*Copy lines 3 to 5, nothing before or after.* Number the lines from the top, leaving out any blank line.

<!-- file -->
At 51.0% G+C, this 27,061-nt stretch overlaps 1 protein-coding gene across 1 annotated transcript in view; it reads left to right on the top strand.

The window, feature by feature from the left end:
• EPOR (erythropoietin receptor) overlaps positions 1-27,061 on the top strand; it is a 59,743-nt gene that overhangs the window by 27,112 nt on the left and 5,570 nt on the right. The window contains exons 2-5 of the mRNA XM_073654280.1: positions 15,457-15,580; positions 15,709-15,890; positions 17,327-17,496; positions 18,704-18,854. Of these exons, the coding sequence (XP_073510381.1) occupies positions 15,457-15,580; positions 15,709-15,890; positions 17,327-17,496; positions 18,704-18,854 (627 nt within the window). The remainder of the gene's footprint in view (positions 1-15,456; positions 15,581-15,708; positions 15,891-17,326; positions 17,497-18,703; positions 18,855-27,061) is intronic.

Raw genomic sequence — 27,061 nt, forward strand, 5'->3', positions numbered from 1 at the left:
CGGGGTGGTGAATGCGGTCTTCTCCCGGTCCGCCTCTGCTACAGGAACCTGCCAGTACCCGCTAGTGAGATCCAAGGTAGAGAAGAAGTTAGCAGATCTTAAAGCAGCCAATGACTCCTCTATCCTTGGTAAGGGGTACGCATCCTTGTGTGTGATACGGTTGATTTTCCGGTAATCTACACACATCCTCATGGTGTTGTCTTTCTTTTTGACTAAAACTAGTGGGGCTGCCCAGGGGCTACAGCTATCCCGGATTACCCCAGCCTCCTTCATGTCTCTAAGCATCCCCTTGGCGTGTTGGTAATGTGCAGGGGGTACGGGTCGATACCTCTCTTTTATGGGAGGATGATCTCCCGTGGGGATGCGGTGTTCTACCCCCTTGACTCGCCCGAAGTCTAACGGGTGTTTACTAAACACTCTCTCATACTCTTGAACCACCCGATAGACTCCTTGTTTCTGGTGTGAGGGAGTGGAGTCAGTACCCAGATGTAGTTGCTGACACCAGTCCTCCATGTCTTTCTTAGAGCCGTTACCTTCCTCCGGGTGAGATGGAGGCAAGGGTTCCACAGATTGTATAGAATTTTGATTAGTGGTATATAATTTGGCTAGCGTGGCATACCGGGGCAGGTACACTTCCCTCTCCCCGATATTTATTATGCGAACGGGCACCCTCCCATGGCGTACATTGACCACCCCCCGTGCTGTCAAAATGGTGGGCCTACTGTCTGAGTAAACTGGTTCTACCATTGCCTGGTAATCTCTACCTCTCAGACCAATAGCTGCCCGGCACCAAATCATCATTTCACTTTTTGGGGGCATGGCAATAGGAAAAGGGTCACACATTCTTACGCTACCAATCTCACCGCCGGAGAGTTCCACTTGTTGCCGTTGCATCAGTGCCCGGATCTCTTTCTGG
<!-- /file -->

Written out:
• EPOR (erythropoietin receptor) overlaps positions 1-27,061 on the top strand; it is a 59,743-nt gene that overhangs the window by 27,112 nt on the left and 5,570 nt on the right. The window contains exons 2-5 of the mRNA XM_073654280.1: positions 15,457-15,580; positions 15,709-15,890; positions 17,327-17,496; positions 18,704-18,854. Of these exons, the coding sequence (XP_073510381.1) occupies positions 15,457-15,580; positions 15,709-15,890; positions 17,327-17,496; positions 18,704-18,854 (627 nt within the window). The remainder of the gene's footprint in view (positions 1-15,456; positions 15,581-15,708; positions 15,891-17,326; positions 17,497-18,703; positions 18,855-27,061) is intronic.

Raw genomic sequence — 27,061 nt, forward strand, 5'->3', positions numbered from 1 at the left:
CGGGGTGGTGAATGCGGTCTTCTCCCGGTCCGCCTCTGCTACAGGAACCTGCCAGTACCCGCTAGTGAGATCCAAGGTAGAGAAGAAGTTAGCAGATCTTAAAGCAGCCAATGACTCCTCTATCCTTGGTAAGGGGTACGCATCCTTGTGTGTGATACGGTTGATTTTCCGGTAATCTACACACATCCTCATGGTGTTGTCTTTCTTTTTGACTAAAACTAGTGGGGCTGCCCAGGGGCTACAGCTATCCCGGATTACCCCAGCCTCCTTCATGTCTCTAAGCATCCCCTTGGCGTGTTGGTAATGTGCAGGGGGTACGGGTCGATACCTCTCTTTTATGGGAGGATGATCTCCCGTGGGGATGCGGTGTTCTACCCCCTTGACTCGCCCGAAGTCTAACGGGTGTTTACTAAACACTCTCTCATACTCTTGAACCACCCGATAGACTCCTTGTTTCTGGTGTGAGGGAGTGGAGTCAGTACCCAGATGTAGTTGCTGACACCAGTCCTCCATGTCTTTCTTAGAGCCGTTACCTTCCTCCGGGTGAGATGGAGGCAAGGGTTCCACAGATTGTATAGAATTTTGATTAGTGGTATATAATTTGGCTAGCGTGGCATACCGGGGCAGGTACACTTCCCTCTCCCCGATATTTATTATGCGAACGGGCACCCTCCCATGGCGTACATTGACCACCCCCCGTGCTGTCAAAATGGTGGGCCTACTGTCTGAGTAAACTGGTTCTACCATTGCCTGGTAATCTCTACCTCTCAGACCAATAGCTGCCCGGCACCAAATCATCATTTCACTTTTTGGGGGCATGGCAATAGGAAAAGGGTCACACATTCTTACGCTACCAATCTCACCGCCGGAGAGTTCCACTTGTTGCCGTTGCATCAGTGCCCGGATCTCTTTCTGG